Or so Conner thought.
In 1981, a teenage Hammelman from Poseyville, Ind., trekked over to Evansville to lift weights at The Pit where he was surrounded by like-minded juiceheads. He was like a sweat towel soaking up weightlifting knowledge from “the big boys.” Hammelman admired Conner’s success as a powerlifting coach. The two became acquaintances, but it wasn’t until 2009 that Hammelman sought Conner out.
Hammelman’s son was then an eighth grader interested in high school basketball, and he wanted an advantage in muscle development: a Conner-led personal training program. The session lasted 15 minutes. Conner told Hammelman to bring his son back next week.
At first, Hammelman balked. This was not a workout, and once-a-week seemed too short a time period for significant gains. Conner insisted, and Hammelman relented. “I consider Dick to be a genius,” Hammelman says. “Here is a guy who, even through all of his success, has said, ‘Hey, I have something different that works better and keeps you injury free.’ That sold me right there.”
Hammelman watched his son go through a weekly series of slow repetitions of heavy weight on Nautilus machines. Conner made him hold reps for long periods until his muscles failed. Then, it was on to the next exercise. Conner pointed an intrigued Hammelman to books on the long history of this type of workout.
His lesson began with the writings of Arthur Jones, the founder of Nautilus weight equipment, who created high intensity training. HIT, as it’s called, requires repetitions to be performed until momentary muscle failure (when muscles are so fatigued they can no longer lift the weight). Jones influenced Ellington Darden whose work helped Ken Hutchins develop his Super Slow program, and he wrote a book, Super Slow: The Ultimate Exercise Protocol. When someone handed this book to Conner at The Pit, the longtime powerlifting coach couldn’t set it down.
After decades training others, the then-64-year-old Conner was concerned. He had taught proper form to perfection, but he was receiving an increasing number of phone calls from former athletes and colleagues as each year passed. All had similar themes: These fine-tuned competitors had knee, back, and shoulder pain. They had seen chiropractors; they had had surgeries. Their bodies were breaking down quickly.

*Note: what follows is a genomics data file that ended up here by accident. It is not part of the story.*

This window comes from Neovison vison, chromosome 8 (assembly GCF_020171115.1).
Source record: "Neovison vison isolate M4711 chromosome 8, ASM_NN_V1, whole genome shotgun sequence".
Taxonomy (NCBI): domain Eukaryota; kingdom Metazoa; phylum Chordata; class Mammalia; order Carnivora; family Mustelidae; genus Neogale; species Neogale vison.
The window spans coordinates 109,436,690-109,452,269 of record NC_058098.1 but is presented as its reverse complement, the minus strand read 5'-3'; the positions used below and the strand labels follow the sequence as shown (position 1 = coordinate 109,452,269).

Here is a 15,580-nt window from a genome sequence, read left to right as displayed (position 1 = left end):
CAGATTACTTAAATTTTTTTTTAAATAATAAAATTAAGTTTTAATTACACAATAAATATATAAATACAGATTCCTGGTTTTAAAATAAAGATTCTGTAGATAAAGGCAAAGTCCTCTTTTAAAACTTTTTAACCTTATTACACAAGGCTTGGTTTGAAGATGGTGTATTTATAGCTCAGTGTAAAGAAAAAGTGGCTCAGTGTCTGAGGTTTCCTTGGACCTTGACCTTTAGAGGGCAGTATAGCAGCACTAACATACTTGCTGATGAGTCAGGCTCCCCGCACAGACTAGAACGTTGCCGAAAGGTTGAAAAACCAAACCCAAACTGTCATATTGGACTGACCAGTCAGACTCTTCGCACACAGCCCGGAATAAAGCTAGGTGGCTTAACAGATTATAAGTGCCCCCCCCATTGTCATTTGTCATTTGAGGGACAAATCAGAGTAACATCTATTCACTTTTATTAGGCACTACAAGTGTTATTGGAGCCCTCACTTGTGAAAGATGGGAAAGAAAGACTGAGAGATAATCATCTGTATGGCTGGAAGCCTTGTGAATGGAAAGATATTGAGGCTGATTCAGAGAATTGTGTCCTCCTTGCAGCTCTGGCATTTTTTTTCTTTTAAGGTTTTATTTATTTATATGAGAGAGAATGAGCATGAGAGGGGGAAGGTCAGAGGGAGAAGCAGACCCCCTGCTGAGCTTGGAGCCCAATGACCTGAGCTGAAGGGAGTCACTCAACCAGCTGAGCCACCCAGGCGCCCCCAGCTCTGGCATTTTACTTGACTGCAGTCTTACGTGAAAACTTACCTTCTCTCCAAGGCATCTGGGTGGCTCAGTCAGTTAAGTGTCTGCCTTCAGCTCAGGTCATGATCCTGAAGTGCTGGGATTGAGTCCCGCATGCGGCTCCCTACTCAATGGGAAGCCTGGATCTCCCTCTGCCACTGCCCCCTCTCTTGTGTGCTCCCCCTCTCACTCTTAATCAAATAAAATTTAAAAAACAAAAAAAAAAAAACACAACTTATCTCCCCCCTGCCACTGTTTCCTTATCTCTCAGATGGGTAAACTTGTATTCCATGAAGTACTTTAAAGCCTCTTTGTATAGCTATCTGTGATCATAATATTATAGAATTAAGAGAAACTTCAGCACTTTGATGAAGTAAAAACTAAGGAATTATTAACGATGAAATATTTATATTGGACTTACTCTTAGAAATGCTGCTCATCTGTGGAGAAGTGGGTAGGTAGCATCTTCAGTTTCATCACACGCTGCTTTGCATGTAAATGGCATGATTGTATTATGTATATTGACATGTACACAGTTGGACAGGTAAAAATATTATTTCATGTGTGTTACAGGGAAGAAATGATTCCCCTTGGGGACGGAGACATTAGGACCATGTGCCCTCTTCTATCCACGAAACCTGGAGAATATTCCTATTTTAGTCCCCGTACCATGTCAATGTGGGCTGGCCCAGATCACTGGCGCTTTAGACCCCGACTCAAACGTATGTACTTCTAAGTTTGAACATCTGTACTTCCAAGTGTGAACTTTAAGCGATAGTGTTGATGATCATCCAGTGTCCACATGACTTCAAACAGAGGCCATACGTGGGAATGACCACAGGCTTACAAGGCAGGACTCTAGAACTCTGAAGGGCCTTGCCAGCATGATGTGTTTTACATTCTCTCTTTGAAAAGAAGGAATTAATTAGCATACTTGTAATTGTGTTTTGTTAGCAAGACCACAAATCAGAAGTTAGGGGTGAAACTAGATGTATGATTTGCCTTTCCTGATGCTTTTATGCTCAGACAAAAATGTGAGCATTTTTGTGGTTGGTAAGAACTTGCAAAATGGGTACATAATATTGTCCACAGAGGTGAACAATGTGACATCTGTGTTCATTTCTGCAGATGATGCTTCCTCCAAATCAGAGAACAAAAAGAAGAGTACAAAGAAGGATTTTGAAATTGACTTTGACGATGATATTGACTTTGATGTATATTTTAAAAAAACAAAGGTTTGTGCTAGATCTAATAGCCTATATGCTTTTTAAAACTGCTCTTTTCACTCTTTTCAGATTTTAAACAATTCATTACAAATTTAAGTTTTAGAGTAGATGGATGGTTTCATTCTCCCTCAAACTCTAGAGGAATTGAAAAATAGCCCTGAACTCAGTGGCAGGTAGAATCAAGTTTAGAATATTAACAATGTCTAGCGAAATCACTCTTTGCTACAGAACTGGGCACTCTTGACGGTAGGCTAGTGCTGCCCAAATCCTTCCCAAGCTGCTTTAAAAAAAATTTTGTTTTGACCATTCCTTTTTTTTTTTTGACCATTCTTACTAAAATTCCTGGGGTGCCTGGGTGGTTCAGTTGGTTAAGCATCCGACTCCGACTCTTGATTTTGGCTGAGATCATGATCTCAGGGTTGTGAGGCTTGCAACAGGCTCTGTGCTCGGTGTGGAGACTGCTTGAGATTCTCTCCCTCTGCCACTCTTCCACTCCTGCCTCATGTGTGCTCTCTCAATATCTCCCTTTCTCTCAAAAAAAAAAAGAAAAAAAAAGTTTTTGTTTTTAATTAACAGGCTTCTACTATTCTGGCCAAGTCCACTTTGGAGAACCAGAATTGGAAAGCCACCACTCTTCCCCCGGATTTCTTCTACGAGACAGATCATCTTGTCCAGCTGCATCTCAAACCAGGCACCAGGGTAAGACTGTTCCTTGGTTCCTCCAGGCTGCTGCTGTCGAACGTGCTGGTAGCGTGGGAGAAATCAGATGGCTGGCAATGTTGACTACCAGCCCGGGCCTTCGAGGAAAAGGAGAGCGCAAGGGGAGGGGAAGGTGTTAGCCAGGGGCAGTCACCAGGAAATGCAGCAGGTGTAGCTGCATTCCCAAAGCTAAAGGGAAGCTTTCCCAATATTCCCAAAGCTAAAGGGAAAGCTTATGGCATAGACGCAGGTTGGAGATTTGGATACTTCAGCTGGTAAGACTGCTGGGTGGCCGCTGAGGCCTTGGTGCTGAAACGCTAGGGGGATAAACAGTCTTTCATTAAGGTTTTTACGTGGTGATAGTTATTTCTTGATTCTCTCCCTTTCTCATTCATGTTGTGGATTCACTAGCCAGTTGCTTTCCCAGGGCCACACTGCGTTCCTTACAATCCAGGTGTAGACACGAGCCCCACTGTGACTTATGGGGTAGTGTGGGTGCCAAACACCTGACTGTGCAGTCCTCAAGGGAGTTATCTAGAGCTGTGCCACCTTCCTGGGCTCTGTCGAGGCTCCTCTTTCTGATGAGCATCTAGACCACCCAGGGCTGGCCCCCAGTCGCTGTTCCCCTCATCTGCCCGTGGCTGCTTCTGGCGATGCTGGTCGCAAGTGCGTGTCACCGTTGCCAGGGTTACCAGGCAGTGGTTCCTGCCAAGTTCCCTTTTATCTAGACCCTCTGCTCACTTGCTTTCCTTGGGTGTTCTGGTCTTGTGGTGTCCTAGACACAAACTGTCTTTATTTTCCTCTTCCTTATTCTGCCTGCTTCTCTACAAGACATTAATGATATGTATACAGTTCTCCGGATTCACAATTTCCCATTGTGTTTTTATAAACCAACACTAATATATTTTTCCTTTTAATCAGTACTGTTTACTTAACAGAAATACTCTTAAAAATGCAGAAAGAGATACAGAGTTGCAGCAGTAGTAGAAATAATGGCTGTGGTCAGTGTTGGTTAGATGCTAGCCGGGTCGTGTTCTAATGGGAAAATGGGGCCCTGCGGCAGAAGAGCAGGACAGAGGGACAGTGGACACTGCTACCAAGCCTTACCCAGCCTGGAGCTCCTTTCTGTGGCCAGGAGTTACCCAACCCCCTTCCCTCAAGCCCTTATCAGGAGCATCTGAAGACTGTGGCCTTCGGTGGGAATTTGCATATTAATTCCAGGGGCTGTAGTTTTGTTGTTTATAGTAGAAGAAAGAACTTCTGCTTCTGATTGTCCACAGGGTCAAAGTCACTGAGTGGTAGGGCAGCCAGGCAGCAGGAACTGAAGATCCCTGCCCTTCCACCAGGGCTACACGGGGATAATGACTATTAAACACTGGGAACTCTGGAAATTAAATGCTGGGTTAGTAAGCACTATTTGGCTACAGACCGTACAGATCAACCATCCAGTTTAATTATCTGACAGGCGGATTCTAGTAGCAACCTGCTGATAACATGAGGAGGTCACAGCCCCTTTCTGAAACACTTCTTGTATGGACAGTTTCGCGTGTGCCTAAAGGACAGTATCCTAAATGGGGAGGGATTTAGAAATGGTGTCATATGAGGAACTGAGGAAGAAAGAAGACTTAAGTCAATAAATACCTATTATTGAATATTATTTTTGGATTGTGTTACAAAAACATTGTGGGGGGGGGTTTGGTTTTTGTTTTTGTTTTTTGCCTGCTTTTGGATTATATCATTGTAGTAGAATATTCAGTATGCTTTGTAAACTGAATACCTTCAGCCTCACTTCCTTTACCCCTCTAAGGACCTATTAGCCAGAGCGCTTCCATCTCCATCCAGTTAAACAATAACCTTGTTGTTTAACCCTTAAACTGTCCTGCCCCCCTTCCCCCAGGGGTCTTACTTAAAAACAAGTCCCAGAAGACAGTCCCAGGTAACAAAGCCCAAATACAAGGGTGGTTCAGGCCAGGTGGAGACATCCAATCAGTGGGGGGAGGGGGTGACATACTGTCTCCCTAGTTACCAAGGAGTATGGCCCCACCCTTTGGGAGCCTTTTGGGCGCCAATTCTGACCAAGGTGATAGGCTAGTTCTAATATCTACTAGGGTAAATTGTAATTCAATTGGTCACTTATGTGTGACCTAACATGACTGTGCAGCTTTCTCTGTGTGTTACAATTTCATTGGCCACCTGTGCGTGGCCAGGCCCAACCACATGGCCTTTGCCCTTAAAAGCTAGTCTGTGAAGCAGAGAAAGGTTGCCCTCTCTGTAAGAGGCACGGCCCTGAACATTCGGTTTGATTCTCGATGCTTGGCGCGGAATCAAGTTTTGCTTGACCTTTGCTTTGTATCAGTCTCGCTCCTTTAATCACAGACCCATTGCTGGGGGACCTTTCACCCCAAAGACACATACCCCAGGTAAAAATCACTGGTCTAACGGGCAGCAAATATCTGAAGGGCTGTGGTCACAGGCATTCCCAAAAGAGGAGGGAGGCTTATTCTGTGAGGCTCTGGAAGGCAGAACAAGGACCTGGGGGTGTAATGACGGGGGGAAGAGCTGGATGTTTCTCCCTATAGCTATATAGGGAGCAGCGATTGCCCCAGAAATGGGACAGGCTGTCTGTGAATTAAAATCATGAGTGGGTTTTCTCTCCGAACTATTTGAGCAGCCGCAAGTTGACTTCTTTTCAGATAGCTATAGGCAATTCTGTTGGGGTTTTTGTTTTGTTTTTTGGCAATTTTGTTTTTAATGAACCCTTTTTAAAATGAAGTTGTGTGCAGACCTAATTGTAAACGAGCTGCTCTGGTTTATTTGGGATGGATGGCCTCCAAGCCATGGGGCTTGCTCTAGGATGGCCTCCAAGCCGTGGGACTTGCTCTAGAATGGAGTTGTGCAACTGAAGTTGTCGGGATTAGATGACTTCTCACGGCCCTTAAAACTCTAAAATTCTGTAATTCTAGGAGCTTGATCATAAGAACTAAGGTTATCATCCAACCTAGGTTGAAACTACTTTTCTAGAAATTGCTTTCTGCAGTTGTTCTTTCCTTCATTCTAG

Conner was in the same camp. He had a kneecap removed to fix chondromalacia, a common overuse injury for runners. (Conner was over-squatting.) Sure, old age wears down the body, but shouldn’t exercise be helping them? “I know strength training works,” Conner says, “but how do you do it without killing a guy over a period of time?”
The book had the answer, Conner thought. He applied a few of the ideas to the decades of experience he had as a multiple national champion powerlifting coach. He tested it out on several football players. One was a bench player for Mater Dei High School’s reserve football team. The student wanted playing time for the school with a powerhouse pigskin program. After one year on Conner’s program, the reserve bench player was a varsity starter and led the team in sacks. “It was incredible what happened,” Conner says. “I said, ‘This stuff works.’”
Hammelman was 6’3” and 245 pounds when his son began training with Conner. He delved deeply into exercise books. He was “semi-retired” at the time having sold his business Dashco Logistics, a transportation solution provider.